Well, the short answer is no, but of course, it’s not that simple, and if you go too far in the eyes of the beholder, your spanking can get you charged with child abuse.

The primary California laws against child abuse punish anyone who “willfully inflicts upon a child any cruel or inhuman corporal punishment or an injury resulting in a traumatic condition.” Pen. Code § 273d. They also punish anyone who willfully causes or permits a child to suffer unjustifiable physical pain or mental suffering. Id. § 273a. Other, related laws also address child neglect, endangerment, sexual abuse, and emotional abuse, not to mention other, generally-applicable laws like those against assault or battery.

So, to be clear, you can be charged and convicted of child abuse any time you willfully inflict on a child “an injury resulting in a traumatic condition.” It’s definitely worse if your spanking was cruel or inhuman, but it need not be.

A “traumatic condition,” however, is not what it may sound like. Under the law, it can include any wound or bodily injury, however minor or serious. See CALCRIM No. 822. It doesn’t matter that you didn’t intend to leave a mark, only that you intended to deliver the spanking. People v. Atkins (1975) 53 Cal. App. 3d 348, 358.

If you argue that you spanked your child to discipline him, not to abuse him, then the state must prove that you were not disciplining him reasonably, and the court will likely instruct the jury that your spanking was justified if a reasonable person would find that some punishment was necessary under the circumstances and that your spanking was reasonable. People v. Whitehurst (1992) 9 Cal. App. 4th 1045.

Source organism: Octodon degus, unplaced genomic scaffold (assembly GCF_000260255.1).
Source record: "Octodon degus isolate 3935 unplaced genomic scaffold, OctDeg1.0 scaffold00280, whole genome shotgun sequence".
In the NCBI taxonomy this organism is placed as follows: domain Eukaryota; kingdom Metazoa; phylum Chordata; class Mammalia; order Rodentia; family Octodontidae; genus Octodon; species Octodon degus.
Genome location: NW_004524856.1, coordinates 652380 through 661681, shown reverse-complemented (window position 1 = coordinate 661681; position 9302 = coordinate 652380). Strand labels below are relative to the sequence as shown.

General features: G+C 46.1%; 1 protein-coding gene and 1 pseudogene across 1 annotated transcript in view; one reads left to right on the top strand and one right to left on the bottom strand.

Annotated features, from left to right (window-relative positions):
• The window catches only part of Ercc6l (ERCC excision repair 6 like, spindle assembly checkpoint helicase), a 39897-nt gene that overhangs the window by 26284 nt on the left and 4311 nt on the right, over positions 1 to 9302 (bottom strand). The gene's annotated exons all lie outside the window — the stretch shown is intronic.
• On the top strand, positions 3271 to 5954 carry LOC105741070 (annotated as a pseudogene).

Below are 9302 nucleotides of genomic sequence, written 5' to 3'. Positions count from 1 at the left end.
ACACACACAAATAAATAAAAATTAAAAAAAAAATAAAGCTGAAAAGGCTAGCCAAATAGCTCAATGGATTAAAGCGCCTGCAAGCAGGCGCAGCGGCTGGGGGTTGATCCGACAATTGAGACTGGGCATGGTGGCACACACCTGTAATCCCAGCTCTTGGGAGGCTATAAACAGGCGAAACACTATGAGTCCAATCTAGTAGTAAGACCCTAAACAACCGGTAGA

The crime is a wobbler, which means it can be charged as a felony or a misdemeanor depending on the facts of the case and your criminal history. A misdemeanor conviction can put you in the county jail for up to one year, while a felony conviction can put you in county jail or state prison for two, four, or six years. Then there are sentencing enhancements. A second felony conviction within ten years, for example, tacks on an extra four years. And each conviction in which a child suffered “great bodily injury” results in a “strike” on your record under California’s three-strikes law.

What about spanking your child with something other than your hand? I’m glad you asked. In 1997, a California state senator posed that very question to the Office of the Attorney General: “Is it unlawful for a parent to spank a child for disciplinary purposes with an object other than the hand?” In response, the Attorney General published a formal opinion concluding that it was not unlawful for a parent to spank a child for disciplinary purposes with an object other than the hand, but the punishment must be “necessary and not excessive in relation to the individual circumstances.”

The bottom line is that it’s not a crime in California to spank your child, but it had better be reasonable. That means that the spanking must be necessary (or at least justifiable) and not excessive under the circumstances. In the end, however, what’s reasonable may depend on the opinion of a prosecutor and, ultimately, a jury, not you.